What weird weather puzzle? Static high or low pressure systems (blocking patterns) are not that uncommon or unusual, but are likely to be pounced on by headline-seeking climate alarmists. And statistics for calendar months (‘wettest February’) are to some extent just arbitrary period selection. Better theories might be at least as useful as fancier computers.
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A top climate scientist has called for more investment in climate computing to explain the UK’s recent topsy turvy weather, reports BBC News.
Prof Tim Palmer from Oxford University said there were still too many unknowns in climate forecasting.
And in the month the SpaceX launch grabbed headlines, he said just one of the firm’s billions could transform climate modelling.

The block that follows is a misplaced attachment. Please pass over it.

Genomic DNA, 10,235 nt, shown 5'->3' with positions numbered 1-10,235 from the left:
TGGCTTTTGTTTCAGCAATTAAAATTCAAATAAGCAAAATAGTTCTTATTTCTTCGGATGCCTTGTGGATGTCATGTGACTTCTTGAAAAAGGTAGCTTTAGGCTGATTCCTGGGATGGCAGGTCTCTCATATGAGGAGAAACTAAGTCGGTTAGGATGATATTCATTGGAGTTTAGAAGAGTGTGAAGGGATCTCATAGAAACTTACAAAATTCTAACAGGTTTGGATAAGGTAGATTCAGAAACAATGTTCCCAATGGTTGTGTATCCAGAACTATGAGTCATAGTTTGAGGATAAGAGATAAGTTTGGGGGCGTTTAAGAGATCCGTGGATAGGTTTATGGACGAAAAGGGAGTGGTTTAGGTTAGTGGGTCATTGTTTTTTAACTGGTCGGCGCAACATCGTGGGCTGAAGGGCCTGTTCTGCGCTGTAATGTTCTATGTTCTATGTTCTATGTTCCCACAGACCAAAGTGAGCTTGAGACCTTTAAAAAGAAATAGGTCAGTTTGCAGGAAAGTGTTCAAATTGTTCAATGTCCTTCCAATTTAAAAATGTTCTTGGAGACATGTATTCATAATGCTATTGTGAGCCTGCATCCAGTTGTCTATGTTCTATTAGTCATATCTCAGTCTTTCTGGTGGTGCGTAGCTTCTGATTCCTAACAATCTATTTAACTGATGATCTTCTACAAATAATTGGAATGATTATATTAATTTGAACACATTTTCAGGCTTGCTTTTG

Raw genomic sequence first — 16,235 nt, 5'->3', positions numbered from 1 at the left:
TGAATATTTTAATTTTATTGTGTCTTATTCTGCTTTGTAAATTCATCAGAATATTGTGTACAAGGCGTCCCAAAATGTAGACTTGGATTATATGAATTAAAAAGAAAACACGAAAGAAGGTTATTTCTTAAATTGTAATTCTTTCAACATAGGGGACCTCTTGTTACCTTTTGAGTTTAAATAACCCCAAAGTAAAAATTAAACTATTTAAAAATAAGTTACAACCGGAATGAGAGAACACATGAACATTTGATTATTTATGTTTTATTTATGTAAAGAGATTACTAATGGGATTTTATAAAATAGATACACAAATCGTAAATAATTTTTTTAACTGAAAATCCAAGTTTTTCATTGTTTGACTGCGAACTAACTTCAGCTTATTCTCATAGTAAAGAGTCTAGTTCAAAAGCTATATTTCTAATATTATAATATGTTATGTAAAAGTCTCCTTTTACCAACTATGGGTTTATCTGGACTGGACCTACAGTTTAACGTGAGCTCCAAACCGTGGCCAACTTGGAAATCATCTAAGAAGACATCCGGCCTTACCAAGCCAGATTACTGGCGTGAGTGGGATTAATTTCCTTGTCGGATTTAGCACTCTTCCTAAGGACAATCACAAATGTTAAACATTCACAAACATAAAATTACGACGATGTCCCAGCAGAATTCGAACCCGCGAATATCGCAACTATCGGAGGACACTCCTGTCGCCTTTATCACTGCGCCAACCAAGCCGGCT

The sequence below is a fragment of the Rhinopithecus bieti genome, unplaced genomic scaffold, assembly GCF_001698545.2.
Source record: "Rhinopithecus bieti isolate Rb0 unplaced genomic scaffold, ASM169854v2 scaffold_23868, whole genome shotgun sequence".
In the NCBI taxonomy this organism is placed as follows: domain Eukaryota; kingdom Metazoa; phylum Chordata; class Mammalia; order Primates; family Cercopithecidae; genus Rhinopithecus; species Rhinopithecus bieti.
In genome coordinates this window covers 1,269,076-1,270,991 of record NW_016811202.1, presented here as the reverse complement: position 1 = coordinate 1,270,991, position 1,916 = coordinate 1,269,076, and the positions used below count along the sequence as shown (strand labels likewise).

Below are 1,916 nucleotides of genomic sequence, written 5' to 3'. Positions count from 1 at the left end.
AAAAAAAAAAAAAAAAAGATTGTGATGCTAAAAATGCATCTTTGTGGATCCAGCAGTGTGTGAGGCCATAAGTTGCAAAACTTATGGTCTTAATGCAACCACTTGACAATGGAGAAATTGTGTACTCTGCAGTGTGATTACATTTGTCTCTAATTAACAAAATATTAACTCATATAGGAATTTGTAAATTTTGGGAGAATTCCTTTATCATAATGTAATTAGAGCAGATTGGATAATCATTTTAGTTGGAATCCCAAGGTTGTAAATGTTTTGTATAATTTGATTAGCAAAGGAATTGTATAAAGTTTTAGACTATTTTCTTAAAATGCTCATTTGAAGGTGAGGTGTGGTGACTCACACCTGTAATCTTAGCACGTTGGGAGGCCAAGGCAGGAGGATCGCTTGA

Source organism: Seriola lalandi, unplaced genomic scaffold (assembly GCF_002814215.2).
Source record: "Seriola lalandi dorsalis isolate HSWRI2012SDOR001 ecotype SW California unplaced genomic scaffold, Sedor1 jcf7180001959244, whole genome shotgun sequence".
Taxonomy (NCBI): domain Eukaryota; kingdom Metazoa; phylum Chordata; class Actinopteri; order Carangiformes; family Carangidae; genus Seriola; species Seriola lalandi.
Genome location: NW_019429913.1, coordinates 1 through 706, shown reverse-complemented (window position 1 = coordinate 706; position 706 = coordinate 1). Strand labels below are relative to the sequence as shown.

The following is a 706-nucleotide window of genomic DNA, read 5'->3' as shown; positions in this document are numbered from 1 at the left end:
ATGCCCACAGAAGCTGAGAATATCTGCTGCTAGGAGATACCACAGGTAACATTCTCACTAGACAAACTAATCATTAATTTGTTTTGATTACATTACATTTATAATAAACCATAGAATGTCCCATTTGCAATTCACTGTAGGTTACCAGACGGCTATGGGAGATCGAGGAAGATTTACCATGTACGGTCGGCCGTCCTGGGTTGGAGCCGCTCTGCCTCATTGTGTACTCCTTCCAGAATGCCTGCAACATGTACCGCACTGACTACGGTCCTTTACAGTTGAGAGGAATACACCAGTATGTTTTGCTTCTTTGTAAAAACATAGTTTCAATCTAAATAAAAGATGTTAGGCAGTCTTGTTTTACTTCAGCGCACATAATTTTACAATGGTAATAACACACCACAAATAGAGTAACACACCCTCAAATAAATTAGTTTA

Short-term weather forecasting is generally very accurate.
And long-term trends in rising temperatures aren’t in doubt.
But Prof Palmer says many puzzles remain unsolved: take the recent weird weather in the UK, with the wettest February on record followed by the sunniest Spring.
Meteorologists were astounded by this unprecedented weather somersault – and especially by the amazing amount that May sunshine exceeded the previous record.
This year’s figure was 13% higher than the previous record – that’s like the winner of the 100 metres leaving opponents 13 metres behind.
Some point the blame on manmade climate change, but the Met Office says, as yet, there’s no strong evidence for that.
via Tallbloke’s Talkshop
June 5, 2020 at 03:21AM